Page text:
There are many ways to budget for these kinds of costs and make sure that you’re financially prepared. The central idea is to assess all of your potential expenses that occur less frequently than a month, do some simple math, and put away enough money each month to cover them when they pop up.

Getting Organized

When it comes to financial planning, attention to detail is key. And the first step to planning for annual expenses is to have a detailed budget in place.

I prefer to use a spreadsheet for mine, but there are many tools that can help you build a budget. I pair my spreadsheet with Mint to help me automatically track my spending and compare my monthly spending against the budgets I’ve set for myself.

I strongly recommend that you use an automated tool like Mint or the new YNAB if you’re concerned about recurring costs (which you should be!). No amount of planning can fully prepare you for all of the different expenses that come about in a year. It’s especially easy to forget something small or things that come around every 2+ years.

For example, I recently had to renew a few internet domains that I keep as a hobby. While checking out online, I realized I hadn’t budgeted for them at all this year. They just hadn’t come to mind when I was logging things like insurance premiums and membership dues. Once I implemented Mint, though, the app showed me these charges and, in a sense, forced me to rebudget.

My budget spreadsheet has two sections. The upper section has categories like rent, clothing, car payments, and other monthly expenses, along with their associated monthly cost. I’ve then made another column to extrapolate those numbers to show how much I pay annually. This is just to give me a better sense of where my money is going as a whole.

The second section flips this model. Instead of categories, I call out explicit purchases. These include things like new eyeglasses, and I estimate how much I expect to spend on them annually. I then divide that number by 12 to see how much I should be socking away each month to cover their cost. At the bottom of that section, I can simply total the monthly estimates. That way, I know much I need to budget each month to cover all of these costs for a year.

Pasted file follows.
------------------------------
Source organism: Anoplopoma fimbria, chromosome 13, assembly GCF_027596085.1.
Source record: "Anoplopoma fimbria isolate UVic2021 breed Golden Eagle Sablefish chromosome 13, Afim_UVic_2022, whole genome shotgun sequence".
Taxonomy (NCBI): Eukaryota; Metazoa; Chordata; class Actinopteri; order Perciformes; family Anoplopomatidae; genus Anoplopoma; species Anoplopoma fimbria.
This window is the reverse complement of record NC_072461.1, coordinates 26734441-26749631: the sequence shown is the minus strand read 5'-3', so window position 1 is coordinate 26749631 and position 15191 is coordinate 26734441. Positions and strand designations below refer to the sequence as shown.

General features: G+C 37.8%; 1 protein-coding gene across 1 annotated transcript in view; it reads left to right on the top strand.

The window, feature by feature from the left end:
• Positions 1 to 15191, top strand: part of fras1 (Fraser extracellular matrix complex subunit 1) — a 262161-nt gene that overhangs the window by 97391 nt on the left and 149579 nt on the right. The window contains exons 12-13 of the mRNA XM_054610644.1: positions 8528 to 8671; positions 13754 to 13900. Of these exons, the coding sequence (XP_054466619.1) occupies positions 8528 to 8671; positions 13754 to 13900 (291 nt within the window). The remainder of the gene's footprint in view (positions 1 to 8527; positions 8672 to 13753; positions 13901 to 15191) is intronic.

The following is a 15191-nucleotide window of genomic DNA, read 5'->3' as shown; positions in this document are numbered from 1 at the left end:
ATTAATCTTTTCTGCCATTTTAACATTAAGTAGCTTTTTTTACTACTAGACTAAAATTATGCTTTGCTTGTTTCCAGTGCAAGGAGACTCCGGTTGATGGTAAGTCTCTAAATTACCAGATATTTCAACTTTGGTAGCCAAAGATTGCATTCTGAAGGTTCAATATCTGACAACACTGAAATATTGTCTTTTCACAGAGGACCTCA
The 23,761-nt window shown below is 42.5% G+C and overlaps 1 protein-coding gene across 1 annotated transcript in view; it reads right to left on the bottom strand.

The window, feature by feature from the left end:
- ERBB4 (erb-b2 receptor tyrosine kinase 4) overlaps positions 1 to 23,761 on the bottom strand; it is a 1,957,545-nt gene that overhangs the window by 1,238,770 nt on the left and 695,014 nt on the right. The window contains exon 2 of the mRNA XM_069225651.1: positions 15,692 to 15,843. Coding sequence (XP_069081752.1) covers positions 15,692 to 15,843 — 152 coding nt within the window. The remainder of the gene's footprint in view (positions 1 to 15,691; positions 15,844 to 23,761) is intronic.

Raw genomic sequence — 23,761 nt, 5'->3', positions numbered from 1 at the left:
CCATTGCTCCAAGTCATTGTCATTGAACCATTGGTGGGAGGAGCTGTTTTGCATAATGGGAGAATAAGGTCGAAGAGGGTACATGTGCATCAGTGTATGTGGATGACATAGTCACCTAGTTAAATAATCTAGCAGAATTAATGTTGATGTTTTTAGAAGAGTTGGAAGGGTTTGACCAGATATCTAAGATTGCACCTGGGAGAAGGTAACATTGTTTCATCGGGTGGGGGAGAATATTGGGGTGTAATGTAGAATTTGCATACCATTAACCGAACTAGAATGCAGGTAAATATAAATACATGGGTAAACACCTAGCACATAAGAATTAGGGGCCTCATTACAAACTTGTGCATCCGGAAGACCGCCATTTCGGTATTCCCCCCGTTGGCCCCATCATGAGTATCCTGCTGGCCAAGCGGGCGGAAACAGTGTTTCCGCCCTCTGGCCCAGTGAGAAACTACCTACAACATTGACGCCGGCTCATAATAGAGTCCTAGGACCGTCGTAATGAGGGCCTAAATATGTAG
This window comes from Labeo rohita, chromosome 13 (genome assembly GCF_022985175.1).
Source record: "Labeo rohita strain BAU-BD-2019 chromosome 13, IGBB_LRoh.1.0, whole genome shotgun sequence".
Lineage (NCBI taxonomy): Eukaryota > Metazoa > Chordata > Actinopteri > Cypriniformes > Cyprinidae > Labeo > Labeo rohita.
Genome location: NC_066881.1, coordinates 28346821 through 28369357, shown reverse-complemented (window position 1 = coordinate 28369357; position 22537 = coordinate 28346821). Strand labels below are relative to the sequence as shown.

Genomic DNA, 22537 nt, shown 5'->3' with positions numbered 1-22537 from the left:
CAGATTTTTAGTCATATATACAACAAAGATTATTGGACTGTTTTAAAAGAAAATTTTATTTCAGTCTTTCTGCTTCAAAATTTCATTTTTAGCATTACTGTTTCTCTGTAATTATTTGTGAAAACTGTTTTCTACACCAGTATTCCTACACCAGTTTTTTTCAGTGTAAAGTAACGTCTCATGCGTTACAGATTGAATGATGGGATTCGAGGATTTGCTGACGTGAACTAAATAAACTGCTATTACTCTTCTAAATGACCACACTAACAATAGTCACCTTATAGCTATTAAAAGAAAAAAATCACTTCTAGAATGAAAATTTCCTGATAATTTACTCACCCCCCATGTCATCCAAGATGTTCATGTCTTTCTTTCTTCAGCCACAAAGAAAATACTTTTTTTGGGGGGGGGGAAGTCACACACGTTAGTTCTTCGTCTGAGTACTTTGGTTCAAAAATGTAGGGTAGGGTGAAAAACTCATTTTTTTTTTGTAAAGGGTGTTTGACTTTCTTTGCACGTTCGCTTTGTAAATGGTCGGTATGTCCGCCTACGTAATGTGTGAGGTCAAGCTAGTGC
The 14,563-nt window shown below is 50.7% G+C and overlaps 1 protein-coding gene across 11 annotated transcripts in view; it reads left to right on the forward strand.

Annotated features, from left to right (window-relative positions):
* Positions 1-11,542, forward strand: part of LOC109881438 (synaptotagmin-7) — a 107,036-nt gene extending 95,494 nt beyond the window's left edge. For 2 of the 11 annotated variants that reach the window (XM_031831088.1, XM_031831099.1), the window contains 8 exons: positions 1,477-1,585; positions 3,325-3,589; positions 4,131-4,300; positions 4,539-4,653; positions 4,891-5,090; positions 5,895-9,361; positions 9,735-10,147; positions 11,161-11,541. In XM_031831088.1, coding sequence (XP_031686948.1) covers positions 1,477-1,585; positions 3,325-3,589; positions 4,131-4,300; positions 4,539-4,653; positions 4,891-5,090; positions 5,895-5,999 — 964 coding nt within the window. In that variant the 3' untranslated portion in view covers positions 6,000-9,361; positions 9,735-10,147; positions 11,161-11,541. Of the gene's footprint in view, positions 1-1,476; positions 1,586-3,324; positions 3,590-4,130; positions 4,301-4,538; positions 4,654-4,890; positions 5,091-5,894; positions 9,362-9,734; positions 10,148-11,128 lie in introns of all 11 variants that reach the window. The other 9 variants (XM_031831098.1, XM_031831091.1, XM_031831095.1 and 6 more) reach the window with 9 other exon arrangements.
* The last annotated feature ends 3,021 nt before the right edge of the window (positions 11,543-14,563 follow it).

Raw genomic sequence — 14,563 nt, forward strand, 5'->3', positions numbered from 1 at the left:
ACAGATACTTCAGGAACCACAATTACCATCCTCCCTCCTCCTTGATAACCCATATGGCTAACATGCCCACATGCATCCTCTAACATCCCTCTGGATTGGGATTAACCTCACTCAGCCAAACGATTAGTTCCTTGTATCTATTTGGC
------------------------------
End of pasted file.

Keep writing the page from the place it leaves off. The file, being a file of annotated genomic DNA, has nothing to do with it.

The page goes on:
Some expenses don’t happen once a year, so you may need to do some simple math to properly estimate them. For example, your insurance may be charged biannually. Just make sure to do the right math to treat these costs like other annual expenses.

The same goes for purchases that happen every few years, like the passport example mentioned at the start of this article. Saving for a passport renewal at $110 every 10 years costs you a whopping $0.92 per month. Which would you rather prepare for: an unplanned $100+ expense hitting your account, or simply putting less than a dollar away each month?

Getting Disciplined

Once you understand how much you should be saving each month, it’s time to start putting it away. I made a second savings account with my bank, just for this purpose. On the first day of each month, I transfer my magic monthly number from checking into that account. It’s no different than how one might transfer a few hundred dollars into a primary savings account, an IRA, or another taxable account. Instead of a second savings account, you can keep track of this through a spreadsheet or other document you’d prefer. However, I find having a discrete account to be really beneficial.

Of course, one hurdle here will be that when these expenses come up for the first time, you won’t have saved enough yet to cover them. Think carefully about what kinds of expenses those are, and make sure to properly save for them as an aside to this process. I also prefer to inflate my monthly number by a bit (~10%) just in case. It never hurts to be overprepared, and that can really help when something you hadn’t thought of (like that pesky passport renewal) catches up to you.